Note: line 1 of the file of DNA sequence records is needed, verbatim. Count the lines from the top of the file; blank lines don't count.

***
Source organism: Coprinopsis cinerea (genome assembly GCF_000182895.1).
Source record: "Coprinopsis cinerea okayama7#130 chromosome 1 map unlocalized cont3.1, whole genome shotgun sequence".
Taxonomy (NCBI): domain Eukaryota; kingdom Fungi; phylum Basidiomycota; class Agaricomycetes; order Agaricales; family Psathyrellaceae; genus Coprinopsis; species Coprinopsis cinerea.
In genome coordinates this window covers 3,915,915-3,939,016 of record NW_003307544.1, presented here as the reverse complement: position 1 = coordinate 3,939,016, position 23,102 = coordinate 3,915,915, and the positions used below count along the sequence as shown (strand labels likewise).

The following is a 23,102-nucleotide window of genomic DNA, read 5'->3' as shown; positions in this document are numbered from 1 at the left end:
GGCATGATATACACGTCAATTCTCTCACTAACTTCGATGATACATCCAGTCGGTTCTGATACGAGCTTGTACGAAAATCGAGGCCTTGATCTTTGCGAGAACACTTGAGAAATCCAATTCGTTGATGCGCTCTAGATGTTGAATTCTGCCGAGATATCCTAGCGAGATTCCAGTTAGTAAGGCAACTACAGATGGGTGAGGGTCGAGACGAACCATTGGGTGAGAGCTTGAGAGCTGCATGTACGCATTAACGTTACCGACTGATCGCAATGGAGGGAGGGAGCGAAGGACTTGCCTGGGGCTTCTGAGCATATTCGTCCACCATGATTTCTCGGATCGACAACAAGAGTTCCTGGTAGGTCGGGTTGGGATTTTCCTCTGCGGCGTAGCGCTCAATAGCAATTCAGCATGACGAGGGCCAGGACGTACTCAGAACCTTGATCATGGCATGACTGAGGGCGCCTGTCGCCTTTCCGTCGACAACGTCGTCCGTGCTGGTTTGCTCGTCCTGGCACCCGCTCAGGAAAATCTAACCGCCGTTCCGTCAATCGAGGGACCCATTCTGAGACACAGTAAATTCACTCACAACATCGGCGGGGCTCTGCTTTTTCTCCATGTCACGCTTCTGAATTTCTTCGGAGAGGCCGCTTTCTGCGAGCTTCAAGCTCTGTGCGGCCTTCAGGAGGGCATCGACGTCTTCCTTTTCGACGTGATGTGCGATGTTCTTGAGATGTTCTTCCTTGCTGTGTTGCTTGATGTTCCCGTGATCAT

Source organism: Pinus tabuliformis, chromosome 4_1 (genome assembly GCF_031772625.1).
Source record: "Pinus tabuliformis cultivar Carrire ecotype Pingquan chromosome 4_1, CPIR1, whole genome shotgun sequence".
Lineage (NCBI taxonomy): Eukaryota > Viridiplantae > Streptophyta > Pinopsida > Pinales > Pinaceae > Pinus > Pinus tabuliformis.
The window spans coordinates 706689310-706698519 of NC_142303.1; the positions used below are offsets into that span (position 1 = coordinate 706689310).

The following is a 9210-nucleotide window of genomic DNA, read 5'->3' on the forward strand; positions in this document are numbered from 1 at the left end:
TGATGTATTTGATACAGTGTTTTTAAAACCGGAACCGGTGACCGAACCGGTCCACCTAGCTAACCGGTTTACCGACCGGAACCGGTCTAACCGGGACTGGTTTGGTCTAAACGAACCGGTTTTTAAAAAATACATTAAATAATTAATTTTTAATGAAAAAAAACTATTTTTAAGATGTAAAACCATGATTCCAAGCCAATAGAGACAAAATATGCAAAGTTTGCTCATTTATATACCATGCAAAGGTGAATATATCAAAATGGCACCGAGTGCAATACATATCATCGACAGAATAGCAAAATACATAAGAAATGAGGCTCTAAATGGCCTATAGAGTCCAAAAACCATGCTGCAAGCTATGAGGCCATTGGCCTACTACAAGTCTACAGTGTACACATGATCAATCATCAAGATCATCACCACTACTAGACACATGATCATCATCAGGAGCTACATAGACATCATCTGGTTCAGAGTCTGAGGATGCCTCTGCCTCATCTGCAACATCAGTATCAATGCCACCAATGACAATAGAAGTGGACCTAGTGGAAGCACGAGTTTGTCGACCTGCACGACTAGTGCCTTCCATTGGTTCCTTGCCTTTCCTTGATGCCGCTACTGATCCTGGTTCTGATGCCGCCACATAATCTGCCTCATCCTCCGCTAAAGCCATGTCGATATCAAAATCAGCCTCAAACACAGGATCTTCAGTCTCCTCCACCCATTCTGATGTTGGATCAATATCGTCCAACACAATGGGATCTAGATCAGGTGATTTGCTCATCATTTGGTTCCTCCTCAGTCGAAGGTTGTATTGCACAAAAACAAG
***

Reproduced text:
Source organism: Coprinopsis cinerea (genome assembly GCF_000182895.1).